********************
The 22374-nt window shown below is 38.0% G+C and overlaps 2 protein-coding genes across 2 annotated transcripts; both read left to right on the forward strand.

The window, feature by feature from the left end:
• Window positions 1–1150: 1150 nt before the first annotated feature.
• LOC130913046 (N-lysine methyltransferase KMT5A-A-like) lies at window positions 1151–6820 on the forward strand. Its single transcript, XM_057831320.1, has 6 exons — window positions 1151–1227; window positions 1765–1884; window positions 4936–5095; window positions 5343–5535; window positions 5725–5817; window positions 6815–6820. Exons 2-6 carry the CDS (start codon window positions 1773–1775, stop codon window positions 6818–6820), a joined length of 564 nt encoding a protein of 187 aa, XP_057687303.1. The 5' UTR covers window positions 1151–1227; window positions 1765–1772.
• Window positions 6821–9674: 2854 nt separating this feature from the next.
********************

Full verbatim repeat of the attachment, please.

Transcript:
The 22374-nt window shown below is 38.0% G+C and overlaps 2 protein-coding genes across 2 annotated transcripts; both read left to right on the forward strand.

The window, feature by feature from the left end:
• Window positions 1–1150: 1150 nt before the first annotated feature.
• LOC130913046 (N-lysine methyltransferase KMT5A-A-like) lies at window positions 1151–6820 on the forward strand. Its single transcript, XM_057831320.1, has 6 exons — window positions 1151–1227; window positions 1765–1884; window positions 4936–5095; window positions 5343–5535; window positions 5725–5817; window positions 6815–6820. Exons 2-6 carry the CDS (start codon window positions 1773–1775, stop codon window positions 6818–6820), a joined length of 564 nt encoding a protein of 187 aa, XP_057687303.1. The 5' UTR covers window positions 1151–1227; window positions 1765–1772.
• Window positions 6821–9674: 2854 nt separating this feature from the next.